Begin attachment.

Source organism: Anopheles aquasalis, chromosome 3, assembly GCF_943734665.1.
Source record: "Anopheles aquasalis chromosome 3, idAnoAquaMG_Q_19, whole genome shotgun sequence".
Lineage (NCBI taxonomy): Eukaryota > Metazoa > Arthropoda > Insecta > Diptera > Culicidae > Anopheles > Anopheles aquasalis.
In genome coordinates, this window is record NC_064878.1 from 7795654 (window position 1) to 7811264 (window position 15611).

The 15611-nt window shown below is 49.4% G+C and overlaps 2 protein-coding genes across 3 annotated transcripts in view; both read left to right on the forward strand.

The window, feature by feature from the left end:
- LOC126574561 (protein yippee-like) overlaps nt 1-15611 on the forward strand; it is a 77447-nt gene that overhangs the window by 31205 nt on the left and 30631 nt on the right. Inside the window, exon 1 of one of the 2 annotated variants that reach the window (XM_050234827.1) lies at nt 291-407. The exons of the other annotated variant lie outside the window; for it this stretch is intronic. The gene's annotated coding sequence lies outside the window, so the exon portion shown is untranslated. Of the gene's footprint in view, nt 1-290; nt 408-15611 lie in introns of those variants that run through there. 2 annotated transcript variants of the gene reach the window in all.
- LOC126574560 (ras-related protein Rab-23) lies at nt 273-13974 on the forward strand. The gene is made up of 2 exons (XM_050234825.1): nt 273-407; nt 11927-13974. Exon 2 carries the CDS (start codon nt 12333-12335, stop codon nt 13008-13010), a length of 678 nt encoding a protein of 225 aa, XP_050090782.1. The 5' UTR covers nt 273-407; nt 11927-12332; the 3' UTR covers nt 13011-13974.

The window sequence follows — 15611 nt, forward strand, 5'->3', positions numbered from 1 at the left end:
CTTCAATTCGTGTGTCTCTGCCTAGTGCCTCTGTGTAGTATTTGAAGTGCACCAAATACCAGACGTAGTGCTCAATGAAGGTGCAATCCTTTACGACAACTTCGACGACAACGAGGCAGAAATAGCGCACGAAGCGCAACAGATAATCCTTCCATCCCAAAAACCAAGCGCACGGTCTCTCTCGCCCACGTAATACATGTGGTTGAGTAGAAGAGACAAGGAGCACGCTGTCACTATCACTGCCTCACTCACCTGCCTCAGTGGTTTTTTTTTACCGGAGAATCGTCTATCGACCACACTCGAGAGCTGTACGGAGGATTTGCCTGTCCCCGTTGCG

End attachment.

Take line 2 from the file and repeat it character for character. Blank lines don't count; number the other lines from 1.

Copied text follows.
Source record: "Anopheles aquasalis chromosome 3, idAnoAquaMG_Q_19, whole genome shotgun sequence".